From May until September, Burundi held a series of regional and national elections that international observers hoped would cap its transition to a full-fledged democracy. Emerging from a 16-year civil war in 2009, a relatively open climate for opposition parties and media, as well as the participation of former rebel group National Liberation Forces - FNL - provided encouraging signs.
But the ruling party's large victory in the May municipal polls triggered claims of fraud by the opposition and a general boycott of the process. A series of grenade attacks began in mid June and on June 28, incumbent President Pierre Nkurunziza ran unopposed in the presidential election. Opposition parties gradually re-entered the remaining legislative and communal elections, but the end result was a resounding victory for the ruling CNDD-FDD party.
According to Human Rights Watch researcher Neela Ghoshal, there was a hope that the Nkurunziza might use his mandate to reform the country's political space.
"Unfortunately that hasn't been the case. We have seen that there has been a narrowing of space, a closure to dissident voices," said Ghoshal. "This is concerning because it has really reached a point in which there are certain people in government who consider the political opposition as well as civil society and the media to be enemies."
Ghoshal is the author of the latest Human Rights Watch report Closing Doors? which examines the political developments in Burundi since the beginning of nationwide elections.
The report details serious rights violations both during and after the campaign, including the torture of opposition members from multiple parties and the arrest and continued detention of journalists such as Jean Claude Kavumbagu. Kavumbagu was arrested in July for an article which questioned the competency of the Burundian Security Forces.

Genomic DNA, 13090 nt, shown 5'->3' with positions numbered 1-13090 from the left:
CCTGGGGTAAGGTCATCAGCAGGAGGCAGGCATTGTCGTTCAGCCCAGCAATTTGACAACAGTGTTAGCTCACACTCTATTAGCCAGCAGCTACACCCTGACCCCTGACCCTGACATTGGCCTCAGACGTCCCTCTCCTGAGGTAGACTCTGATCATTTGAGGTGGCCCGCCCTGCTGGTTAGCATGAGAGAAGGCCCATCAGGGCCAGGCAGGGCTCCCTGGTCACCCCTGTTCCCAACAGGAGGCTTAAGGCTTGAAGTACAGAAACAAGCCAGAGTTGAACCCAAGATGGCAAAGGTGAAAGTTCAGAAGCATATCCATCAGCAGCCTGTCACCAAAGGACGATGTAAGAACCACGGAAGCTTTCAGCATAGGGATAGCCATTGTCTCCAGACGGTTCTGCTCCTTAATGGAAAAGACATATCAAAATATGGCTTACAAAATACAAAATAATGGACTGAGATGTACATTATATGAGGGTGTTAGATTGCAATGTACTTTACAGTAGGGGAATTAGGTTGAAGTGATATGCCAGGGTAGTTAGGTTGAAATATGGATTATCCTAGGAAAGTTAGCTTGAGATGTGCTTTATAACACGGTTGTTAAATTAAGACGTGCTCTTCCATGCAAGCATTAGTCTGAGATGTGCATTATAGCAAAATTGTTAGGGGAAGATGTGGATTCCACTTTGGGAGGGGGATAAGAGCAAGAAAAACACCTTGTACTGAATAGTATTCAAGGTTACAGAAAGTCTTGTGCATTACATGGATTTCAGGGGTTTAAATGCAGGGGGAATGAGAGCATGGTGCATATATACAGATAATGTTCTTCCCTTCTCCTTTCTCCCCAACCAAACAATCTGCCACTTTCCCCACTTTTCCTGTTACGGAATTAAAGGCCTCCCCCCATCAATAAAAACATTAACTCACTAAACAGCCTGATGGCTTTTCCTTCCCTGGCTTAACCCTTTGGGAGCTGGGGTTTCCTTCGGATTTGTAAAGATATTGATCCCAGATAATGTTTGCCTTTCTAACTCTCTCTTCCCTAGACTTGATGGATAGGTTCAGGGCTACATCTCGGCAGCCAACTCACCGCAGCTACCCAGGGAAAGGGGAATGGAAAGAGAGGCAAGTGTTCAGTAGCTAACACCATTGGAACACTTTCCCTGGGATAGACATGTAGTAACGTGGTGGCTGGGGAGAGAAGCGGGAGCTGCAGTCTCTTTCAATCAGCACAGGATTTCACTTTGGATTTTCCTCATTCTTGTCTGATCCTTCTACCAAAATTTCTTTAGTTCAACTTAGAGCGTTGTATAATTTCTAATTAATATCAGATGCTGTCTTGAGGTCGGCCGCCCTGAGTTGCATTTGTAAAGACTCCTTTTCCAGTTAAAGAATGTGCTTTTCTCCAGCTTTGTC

The report warns that Burundi - which has recently emerged from a civil war - is still vulnerable to political instability.
Most troubling is the recent government takeover of main opposition party FNL. The group was, as recently as 2009, engaging in armed conflict with the government. Fears of arrest during the elections sent FNL leader Agathon Rwasa into hiding.
In the absence of Rwasa, a minority group of FNL members held an extraordinary session replacing the party leadership. The move was deemed illegal under the Party's charter but was immediately recognized by the Burundian Ministry of Interior. According to the report, the new FNL is now essentially a satellite of the ruling party.
"This is something that we consider not only anti-democratic and illegal but also dangerous," added Ghoshal. "The government spent years negotiating with Rwasa, trying to bring him into the political process. Suddenly, with one stroke of the pen he is no longer in the political process at all."
But the report says violence can easily be avoided by enacting key reforms. Among other recommendations Human Rights Watch is urging the Burundian government to reverse the recognition of the new FNL leadership, release or bring charges against prisoners such as Kavumbagu and establish commissions to investigate the extrajudicial torture and killing that have plagued the country.